News Archive

Private View held by Richard Andrews

Last updated : 20th January 2010

Commencing

Inventions: Discover The Muslim Heritage In Our World traces the story of a thousand years of science from the Muslim world, from the 7th century onwards. The exhibition looks at the social, scientific and technical achievements that are credited to the Muslim world, whilst celebrating the shared scientific heritage of other cultures. Featuring a diverse range of exhibits, interactive displays and dramatisation, it shows how many modern inventions, spanning fields such as engineering, medicine and design, can trace their roots back to Muslim civilisation. The star exhibit is a 6m high replica of the 'Elephant Clock', a visually striking early 13th century timepiece, whose design fuses together elements from many cultures, alongside which is a short film with Ben Kingsley as Al-Jazari, inventor of this fabled clock. Other highlights include: a model of an energy efficient and environmentally-friendly Baghdad house; a 3m reproduction Al-Idrisi's 12th century world map; a model of Zheng He's Chinese junk ship, a 15th century wooden super structure over 100m long; a reproduction of a 9th century flying device; medical instruments from a thousand year ago, many of which are still used today; and a model of a 9th century dark room, later called Camera Obscura, with which Ibn al-Haytham revolutionised our understanding of optics. In addition, there are parallel stories of invention from other cultures and civilisations, illustrated through a display of rare objects, many of which have never been on public display before. These include devices used for weighing and measuring, surgical instruments, astronomical devices, intricately crafted ceramic pots and textiles. Science Museum until 25th April.

Objects Of Contemplation - Natural Sculptures From The Qing Dynasty is a unique display of remarkable rocks collected in 17th century China. In recent years these objects have come to be known as 'scholars' rocks', making a claim for them as artefacts appreciated by men of learning - objects which sat on their desk and inspired their work. The exhibition begs questions such as: When does a rock become a sculpture? How important is the role of the person who notices the rock in the first place? What part is played by the person who cleans it, polishes it and places it on a pedestal? It is very difficult to precisely determine the age of these objects because it is impossible to be certain of their origins. The rocks are millions of years old, and only their plinths, often minutely carved to support the rock at its most attractive, can be dated with any kind of confidence. Like any sculpture, some of these rocks were appreciated for their abstract qualities, while others were treasured because they looked like certain animals, birds or natural formations. Some rocks were left as found, while others were surreptitiously altered to enhance their natural features. This exhibition initiates a series of 'cabinet' shows featuring historic stones and bones, looking at the ways in which they can be transformed into sculpture simply by means of changing perceptions, or through subtle changes of use or re-appropriation. Henry Moore Institute, Leeds, until 7th March.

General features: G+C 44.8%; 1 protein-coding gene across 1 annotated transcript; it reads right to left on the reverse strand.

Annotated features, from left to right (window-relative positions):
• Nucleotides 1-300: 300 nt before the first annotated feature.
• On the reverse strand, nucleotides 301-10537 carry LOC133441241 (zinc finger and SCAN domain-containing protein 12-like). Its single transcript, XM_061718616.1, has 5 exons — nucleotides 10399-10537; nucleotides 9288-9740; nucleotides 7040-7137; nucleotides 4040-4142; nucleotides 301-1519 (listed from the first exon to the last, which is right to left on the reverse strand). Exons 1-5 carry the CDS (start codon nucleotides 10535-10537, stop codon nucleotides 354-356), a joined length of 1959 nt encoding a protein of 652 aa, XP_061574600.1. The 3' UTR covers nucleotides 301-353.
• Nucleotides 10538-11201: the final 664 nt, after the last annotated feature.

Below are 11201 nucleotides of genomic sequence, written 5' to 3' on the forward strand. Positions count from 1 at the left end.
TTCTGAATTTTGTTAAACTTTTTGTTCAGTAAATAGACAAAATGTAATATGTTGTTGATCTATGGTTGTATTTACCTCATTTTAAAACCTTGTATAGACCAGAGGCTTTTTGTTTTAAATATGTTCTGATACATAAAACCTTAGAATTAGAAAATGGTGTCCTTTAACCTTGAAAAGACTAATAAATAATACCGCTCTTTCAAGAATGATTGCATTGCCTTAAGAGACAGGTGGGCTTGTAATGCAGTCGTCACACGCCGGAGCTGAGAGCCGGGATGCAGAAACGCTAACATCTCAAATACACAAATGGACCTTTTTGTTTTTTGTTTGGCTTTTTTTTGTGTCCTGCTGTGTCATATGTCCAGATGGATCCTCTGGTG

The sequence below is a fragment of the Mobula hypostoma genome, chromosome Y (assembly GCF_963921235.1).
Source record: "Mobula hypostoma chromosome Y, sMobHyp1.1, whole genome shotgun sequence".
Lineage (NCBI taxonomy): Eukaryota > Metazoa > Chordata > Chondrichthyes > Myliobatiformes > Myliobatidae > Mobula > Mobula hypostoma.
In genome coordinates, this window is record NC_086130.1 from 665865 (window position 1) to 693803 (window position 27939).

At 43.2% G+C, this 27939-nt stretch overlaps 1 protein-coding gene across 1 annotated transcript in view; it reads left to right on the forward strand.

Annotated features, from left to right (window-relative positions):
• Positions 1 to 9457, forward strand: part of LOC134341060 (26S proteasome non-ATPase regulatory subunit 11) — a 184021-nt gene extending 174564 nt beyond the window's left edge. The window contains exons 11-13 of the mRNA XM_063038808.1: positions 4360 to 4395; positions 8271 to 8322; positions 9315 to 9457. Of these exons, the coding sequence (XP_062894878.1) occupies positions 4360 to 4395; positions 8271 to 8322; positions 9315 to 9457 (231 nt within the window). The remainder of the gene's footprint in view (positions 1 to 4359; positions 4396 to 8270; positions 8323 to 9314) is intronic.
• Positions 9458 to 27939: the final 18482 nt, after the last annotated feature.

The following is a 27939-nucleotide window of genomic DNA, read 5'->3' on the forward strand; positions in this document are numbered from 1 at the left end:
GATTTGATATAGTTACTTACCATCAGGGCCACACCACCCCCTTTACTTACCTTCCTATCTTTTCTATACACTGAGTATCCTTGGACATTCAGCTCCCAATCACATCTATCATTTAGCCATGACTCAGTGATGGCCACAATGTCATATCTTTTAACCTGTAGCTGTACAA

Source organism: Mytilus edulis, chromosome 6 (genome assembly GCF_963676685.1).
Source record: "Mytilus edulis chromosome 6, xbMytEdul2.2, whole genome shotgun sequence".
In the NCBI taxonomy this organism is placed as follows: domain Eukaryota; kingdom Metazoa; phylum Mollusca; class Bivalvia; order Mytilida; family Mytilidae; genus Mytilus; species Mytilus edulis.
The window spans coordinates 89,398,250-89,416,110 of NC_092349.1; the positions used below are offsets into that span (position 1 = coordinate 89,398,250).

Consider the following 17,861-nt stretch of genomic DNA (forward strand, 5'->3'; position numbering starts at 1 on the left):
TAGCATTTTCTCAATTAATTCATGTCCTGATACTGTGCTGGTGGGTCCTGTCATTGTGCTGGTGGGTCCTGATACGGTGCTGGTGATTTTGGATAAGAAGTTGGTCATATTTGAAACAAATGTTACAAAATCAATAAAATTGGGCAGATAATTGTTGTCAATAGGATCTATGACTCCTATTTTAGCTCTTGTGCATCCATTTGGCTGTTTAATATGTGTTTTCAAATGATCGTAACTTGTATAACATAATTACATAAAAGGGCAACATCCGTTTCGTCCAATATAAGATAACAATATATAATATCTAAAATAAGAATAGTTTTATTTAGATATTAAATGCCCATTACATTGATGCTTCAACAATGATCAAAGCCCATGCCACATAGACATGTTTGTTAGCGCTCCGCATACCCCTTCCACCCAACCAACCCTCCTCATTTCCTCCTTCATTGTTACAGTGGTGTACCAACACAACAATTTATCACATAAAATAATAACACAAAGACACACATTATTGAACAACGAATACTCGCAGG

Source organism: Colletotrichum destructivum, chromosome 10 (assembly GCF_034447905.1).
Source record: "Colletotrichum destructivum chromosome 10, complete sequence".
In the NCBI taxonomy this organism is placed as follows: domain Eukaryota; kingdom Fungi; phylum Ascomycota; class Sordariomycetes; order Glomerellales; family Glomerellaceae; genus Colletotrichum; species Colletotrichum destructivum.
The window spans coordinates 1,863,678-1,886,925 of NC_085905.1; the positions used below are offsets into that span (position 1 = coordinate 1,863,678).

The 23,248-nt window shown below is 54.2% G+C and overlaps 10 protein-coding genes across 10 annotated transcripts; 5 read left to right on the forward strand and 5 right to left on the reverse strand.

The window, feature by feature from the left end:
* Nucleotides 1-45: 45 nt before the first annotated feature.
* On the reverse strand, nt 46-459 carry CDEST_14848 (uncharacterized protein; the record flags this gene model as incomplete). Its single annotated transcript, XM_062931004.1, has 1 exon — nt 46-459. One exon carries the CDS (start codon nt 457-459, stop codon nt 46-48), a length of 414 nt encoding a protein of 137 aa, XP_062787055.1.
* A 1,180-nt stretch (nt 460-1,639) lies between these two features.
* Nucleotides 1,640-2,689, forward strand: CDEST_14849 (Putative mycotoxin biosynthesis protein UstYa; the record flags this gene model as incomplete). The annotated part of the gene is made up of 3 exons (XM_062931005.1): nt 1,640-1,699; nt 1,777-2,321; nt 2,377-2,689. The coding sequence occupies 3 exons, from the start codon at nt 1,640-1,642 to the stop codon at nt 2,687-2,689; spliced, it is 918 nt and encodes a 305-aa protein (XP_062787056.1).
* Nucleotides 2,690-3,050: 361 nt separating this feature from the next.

Tris Vonna-Michell: 'No more racing in circles - just pacing within lines of a rectangle' is a mixed media installation that combines photography, film, sound, performance and concrete poetry. The exhibition is the result of a 3 month residency period in Southend-on-Sea by performance artist Tris Vonna-Michell, who was born and brought up in the area. It scrambles his childhood memories of local landmark sites with contemporary images. During a recent journey in the Vonna-Michell family's old black 1983 Mercedes 230E, he took photographic images and sound recordings of various localities. The semi-derelict modern classic car (which had previously been lying dormant in a garden for 5 years) re-emerges as the vehicle for the artist's research trip around his early days, recalling childhood haunts and family journeys. Vonna-Michell's project seeks to 'question the nature of periphery, margin and centre, and map important events in world history onto ideas of the personal within a local framework'. It is a rumination on the recent history of a town that is currently undergoing a radical transformation through dramatic regeneration plans. Focal Point Gallery, Southend-on-Sea, until 20th March.

Continuing